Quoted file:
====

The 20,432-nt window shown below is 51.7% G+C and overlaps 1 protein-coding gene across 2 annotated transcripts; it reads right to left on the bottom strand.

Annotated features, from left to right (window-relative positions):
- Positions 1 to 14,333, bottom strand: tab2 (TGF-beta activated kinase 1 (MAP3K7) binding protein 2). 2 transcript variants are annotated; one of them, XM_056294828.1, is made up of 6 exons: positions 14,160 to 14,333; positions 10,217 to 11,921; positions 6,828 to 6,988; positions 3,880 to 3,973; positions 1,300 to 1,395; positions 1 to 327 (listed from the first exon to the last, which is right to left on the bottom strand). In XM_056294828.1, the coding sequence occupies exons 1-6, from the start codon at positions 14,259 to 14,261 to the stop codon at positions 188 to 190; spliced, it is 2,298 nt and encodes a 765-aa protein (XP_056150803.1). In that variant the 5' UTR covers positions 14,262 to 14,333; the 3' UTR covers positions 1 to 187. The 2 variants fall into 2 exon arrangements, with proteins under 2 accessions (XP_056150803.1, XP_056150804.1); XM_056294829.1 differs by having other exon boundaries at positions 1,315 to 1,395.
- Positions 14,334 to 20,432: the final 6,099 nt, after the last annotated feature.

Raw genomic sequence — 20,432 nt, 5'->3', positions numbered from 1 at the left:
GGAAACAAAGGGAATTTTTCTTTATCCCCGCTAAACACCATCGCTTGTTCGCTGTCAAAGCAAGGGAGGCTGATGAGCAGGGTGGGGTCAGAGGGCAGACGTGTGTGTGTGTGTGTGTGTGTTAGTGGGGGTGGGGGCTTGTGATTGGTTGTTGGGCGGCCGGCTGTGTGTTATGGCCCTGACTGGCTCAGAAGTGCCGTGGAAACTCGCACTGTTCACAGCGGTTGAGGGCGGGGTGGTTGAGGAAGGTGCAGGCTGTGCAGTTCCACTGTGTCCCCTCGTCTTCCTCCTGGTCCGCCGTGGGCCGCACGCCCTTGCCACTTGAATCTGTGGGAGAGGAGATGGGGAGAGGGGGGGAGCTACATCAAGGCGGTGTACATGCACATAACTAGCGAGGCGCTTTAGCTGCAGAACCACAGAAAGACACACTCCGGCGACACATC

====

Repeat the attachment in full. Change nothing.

The 20,432-nt window shown below is 51.7% G+C and overlaps 1 protein-coding gene across 2 annotated transcripts; it reads right to left on the bottom strand.

Annotated features, from left to right (window-relative positions):
- Positions 1 to 14,333, bottom strand: tab2 (TGF-beta activated kinase 1 (MAP3K7) binding protein 2). 2 transcript variants are annotated; one of them, XM_056294828.1, is made up of 6 exons: positions 14,160 to 14,333; positions 10,217 to 11,921; positions 6,828 to 6,988; positions 3,880 to 3,973; positions 1,300 to 1,395; positions 1 to 327 (listed from the first exon to the last, which is right to left on the bottom strand). In XM_056294828.1, the coding sequence occupies exons 1-6, from the start codon at positions 14,259 to 14,261 to the stop codon at positions 188 to 190; spliced, it is 2,298 nt and encodes a 765-aa protein (XP_056150803.1). In that variant the 5' UTR covers positions 14,262 to 14,333; the 3' UTR covers positions 1 to 187. The 2 variants fall into 2 exon arrangements, with proteins under 2 accessions (XP_056150803.1, XP_056150804.1); XM_056294829.1 differs by having other exon boundaries at positions 1,315 to 1,395.
- Positions 14,334 to 20,432: the final 6,099 nt, after the last annotated feature.

Raw genomic sequence — 20,432 nt, 5'->3', positions numbered from 1 at the left:
GGAAACAAAGGGAATTTTTCTTTATCCCCGCTAAACACCATCGCTTGTTCGCTGTCAAAGCAAGGGAGGCTGATGAGCAGGGTGGGGTCAGAGGGCAGACGTGTGTGTGTGTGTGTGTGTGTTAGTGGGGGTGGGGGCTTGTGATTGGTTGTTGGGCGGCCGGCTGTGTGTTATGGCCCTGACTGGCTCAGAAGTGCCGTGGAAACTCGCACTGTTCACAGCGGTTGAGGGCGGGGTGGTTGAGGAAGGTGCAGGCTGTGCAGTTCCACTGTGTCCCCTCGTCTTCCTCCTGGTCCGCCGTGGGCCGCACGCCCTTGCCACTTGAATCTGTGGGAGAGGAGATGGGGAGAGGGGGGGAGCTACATCAAGGCGGTGTACATGCACATAACTAGCGAGGCGCTTTAGCTGCAGAACCACAGAAAGACACACTCCGGCGACACATC